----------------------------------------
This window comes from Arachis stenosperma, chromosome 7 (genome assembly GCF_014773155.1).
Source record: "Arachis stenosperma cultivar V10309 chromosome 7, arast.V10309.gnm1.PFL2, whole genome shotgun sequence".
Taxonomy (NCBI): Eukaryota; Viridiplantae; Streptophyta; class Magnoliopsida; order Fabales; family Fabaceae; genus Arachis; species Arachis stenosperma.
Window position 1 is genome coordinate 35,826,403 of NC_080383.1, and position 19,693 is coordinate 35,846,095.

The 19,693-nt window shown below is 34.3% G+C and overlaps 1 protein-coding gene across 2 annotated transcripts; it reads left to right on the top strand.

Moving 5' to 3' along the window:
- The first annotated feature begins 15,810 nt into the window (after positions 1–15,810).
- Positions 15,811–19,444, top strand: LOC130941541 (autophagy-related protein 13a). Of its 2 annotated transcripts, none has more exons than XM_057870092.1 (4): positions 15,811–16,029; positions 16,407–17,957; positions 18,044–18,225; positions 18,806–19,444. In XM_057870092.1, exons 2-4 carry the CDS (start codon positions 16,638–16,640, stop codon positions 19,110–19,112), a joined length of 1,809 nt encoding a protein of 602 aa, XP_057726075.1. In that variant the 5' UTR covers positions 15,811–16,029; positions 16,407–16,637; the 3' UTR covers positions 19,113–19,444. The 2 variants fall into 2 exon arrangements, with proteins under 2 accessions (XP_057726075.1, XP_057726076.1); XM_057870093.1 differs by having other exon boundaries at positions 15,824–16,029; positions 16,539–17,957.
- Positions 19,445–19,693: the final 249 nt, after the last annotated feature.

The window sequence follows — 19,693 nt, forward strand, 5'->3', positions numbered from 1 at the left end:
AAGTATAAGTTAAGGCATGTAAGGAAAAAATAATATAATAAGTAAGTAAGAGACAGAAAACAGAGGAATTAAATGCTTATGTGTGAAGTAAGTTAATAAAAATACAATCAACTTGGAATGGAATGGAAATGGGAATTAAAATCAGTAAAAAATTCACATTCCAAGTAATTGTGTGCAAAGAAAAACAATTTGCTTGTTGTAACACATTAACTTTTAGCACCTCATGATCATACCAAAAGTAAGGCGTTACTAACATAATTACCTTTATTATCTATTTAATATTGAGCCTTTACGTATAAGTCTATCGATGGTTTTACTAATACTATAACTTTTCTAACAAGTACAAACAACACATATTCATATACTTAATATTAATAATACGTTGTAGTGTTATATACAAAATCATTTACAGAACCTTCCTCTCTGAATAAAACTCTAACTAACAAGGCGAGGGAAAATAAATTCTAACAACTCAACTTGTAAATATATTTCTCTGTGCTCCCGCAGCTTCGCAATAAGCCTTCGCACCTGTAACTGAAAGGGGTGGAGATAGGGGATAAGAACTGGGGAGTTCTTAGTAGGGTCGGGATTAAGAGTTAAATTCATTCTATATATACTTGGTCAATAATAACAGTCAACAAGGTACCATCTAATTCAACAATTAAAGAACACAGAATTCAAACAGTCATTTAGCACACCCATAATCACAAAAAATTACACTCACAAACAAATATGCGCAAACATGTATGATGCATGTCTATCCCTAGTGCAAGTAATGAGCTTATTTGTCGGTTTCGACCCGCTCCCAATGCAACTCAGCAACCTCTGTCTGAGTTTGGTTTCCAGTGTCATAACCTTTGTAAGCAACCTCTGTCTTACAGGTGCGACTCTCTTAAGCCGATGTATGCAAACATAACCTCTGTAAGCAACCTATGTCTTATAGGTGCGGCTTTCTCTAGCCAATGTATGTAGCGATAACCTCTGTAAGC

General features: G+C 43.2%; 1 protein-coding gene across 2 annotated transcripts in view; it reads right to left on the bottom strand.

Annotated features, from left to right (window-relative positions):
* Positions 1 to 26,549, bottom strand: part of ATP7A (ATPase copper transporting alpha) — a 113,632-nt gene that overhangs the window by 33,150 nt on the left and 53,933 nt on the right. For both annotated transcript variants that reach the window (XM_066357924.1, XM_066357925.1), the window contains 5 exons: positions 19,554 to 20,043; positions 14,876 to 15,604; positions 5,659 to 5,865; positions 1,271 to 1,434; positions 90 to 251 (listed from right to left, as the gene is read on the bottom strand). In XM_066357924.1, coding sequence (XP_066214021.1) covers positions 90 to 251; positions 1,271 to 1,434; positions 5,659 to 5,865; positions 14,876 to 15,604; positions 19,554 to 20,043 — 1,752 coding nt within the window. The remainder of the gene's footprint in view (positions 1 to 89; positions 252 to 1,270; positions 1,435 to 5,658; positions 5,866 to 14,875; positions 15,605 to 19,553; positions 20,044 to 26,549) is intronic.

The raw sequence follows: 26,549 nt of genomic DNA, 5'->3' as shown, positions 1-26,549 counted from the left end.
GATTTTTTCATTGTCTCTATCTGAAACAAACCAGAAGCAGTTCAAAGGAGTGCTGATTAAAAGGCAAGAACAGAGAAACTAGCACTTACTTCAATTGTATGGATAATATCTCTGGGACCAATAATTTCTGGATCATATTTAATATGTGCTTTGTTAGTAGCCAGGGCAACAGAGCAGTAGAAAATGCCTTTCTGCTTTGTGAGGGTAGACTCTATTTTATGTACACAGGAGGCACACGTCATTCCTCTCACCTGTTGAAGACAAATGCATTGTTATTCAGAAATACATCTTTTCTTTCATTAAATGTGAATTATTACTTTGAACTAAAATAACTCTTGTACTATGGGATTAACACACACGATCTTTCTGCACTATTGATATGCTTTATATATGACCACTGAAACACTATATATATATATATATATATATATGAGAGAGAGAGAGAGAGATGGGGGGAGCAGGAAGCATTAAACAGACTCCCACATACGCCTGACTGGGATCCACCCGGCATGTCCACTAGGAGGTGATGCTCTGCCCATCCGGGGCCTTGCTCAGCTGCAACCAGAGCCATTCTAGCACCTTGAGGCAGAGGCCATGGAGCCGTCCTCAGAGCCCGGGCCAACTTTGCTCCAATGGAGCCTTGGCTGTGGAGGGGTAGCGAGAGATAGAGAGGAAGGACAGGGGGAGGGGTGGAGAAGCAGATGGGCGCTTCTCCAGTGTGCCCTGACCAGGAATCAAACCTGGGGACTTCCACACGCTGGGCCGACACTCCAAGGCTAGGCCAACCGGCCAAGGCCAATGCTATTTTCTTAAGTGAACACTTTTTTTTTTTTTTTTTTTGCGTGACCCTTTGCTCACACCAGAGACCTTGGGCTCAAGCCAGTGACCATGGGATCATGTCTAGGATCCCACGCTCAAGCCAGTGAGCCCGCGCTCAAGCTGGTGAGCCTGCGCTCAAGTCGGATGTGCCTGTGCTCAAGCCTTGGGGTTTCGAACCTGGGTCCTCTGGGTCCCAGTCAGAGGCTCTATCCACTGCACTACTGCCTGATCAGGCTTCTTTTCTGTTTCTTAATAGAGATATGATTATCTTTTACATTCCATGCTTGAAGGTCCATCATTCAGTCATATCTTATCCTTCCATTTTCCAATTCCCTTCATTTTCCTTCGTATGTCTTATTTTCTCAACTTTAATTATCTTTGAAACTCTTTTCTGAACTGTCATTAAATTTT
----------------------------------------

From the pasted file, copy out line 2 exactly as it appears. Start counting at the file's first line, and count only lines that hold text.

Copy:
Source record: "Arachis stenosperma cultivar V10309 chromosome 7, arast.V10309.gnm1.PFL2, whole genome shotgun sequence".